Posts Tagged ‘fishing report’

Two Nice Fish

We had a decent Easter weekend on Bull Shoals and fished on Friday and Saturday. Friday was the better of the two days. We only fished for three hours on Saturday with one fish.

Temperature was in the lower 80s all day Friday with wind at 30 mph. While wind is generally good, I would have liked a little less of it.

Water temps. ranged from upper 40s to mid 60s depending how far we went back in the creeks.

A cold front was scheduled to push through around 4 p.m., and it arrived on schedule. The skies clouded up and the temperature dropped about 10 degrees in one gust. We fished for about 30 minutes past the temp. drop and then headed back to the dock. We caught the biggest fish of the day just as the front was pushing through – a 2.5 lb. Kentucky bass.

Since the wind was so strong, we fished mostly jerkbaits and spinnerbaits. We found a few banks that were protected enough from the wind that allowed us to try jigs, but only one fish was caught bouncing the bottom.

We boated nine fish and with two keepers. We did have one 16” walleye.

Below are photos of some of the lures used and the fish caught. Some of the fish were from a few days prior to me arriving and were caught by my father-in-law.

Easter Weekend on Bull Shoals

Easter Weekend on Bull Shoals

4.25 lb. Largemouth

Jerkbaits and Chompers

Jig and Craw


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One of my Twitter followers, @mnangler, read my last blog post on boat ramp etiquette and noticed that I forgot to mention tips for getting your boat back on the trailer after a day of fishing. Excellent point, thank you MNAngler!

Getting your boat back on the trailer is an easy process. Simply repeat in reverse the process of putting it INTO the water.

When you approach the courtesy dock (or bank), park your boat on the opposite side of the ramp as to not block anyone else from backing into the water while you are walking to your truck. If there is not courtesy dock and you have to park on the bank, park well away from the ramp. Turn your engine off and remove your boat keys. This step will help prevent anyone from taking your boat.

Typically, a boat ramp is not as busy as the day progresses. Everyone tends to show up all at once at first light, but the “end of the day” varies for each fisherman. Consequently, you may have less traffic to deal with when pulling your boat.

Back your trailer down the ramp to where the water is at the top of your wheels. How far you back your trailer into the water will vary from boat to boat. When you find your trailer’s “sweet spot”, make a mental note of how far your wheels stick out of (or how far they are in) the water.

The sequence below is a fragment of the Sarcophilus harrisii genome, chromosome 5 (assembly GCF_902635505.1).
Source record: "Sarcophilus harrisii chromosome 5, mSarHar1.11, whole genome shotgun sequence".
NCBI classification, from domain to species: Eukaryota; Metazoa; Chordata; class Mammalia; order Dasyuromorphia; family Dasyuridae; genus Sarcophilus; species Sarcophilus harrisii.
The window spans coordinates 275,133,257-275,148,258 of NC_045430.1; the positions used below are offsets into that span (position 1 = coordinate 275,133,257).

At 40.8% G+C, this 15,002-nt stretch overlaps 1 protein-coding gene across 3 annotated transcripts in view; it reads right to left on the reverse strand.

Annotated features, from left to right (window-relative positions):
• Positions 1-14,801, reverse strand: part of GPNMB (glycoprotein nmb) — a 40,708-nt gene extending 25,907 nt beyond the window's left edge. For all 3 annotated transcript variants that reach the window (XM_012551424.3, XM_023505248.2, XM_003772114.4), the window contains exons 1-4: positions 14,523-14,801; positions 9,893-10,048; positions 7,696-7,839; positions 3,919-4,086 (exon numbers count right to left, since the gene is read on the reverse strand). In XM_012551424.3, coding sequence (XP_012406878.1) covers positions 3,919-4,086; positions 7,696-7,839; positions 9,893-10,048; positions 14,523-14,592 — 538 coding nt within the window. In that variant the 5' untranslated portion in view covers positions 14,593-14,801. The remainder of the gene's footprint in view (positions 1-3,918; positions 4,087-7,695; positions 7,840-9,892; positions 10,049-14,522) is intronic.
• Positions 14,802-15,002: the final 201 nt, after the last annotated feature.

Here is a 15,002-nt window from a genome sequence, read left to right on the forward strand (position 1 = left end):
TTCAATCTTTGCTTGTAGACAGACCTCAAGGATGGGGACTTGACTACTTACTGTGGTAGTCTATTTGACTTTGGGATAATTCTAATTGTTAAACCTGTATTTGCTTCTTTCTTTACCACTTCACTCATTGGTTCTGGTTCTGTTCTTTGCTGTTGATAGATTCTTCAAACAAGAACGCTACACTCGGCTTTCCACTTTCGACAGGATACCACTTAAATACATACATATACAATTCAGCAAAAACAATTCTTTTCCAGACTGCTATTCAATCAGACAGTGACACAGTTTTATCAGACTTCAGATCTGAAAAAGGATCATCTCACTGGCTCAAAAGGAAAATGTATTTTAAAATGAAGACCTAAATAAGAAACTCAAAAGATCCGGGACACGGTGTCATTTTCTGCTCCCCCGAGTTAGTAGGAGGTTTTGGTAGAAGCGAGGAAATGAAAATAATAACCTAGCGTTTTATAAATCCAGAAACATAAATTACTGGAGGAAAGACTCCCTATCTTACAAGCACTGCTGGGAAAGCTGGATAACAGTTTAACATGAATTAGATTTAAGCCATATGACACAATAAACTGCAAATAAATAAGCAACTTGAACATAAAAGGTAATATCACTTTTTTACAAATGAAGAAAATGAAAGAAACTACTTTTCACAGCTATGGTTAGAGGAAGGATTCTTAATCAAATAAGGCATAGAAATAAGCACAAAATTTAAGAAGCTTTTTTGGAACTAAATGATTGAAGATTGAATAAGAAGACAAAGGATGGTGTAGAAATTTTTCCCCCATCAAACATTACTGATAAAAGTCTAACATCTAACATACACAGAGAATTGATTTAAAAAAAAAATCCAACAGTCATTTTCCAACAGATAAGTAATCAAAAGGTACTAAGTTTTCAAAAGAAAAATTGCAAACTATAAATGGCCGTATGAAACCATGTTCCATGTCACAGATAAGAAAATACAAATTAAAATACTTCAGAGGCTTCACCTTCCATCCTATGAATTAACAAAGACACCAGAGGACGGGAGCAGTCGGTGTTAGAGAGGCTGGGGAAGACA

If you back the trailer in too far, you boat will not hit the running boards and your hull will slam into the trailer. Your boat should contact the running boards enough for you to have to either give it a little gas or simply crank it on. Turn your engine off and trim your motor up so you don’t make contact with the ground.

If you are fishing with a partner, they can attach the boat to the trailer. If you are fishing alone, you do that yourself.

Once the boat is secured to the trailer, single boaters can climb off the front of the boat on to the trailer. Having your deck clear of rods and lures will help this process.

Depending on the slope of the trailer, you might have to get your feet wet if the bumper of your truck is past the water line. If you don’t have a shell on your truck, you can climb into your truck’s bed and jump off the side onto dry land. If you drive an SUV, you can open the back hatch and crawl through the vehicle.

During cold weather, I like to carry a pair of rubber boots that can easily be slipped on so my feet don’t get wet when I go from the trailer to the truck.

You can now pull your boat out of the water and finish strapping the boat to the trailer putting on the transom saver. Make sure you pull far enough away from the boat ramp so others can easily access the ramp. Blocking the ramp to clean up your boat or put your rods away or to put on your transom saver is a big NO NO.

Drain all live wells completely. Some states are having trouble with zebra mussels, which can be transported from one body or water to another by water left in the live wells. If you have been in water that you KNOW has zebra mussels and you are heading to a new lake, wipe down your hull and check your motor and trailer for any unwanted zebra mussel hitchhikers too. Manual car washes are a quick way to remove them.

Pulling your boat is a process that gets easier the more you do it.

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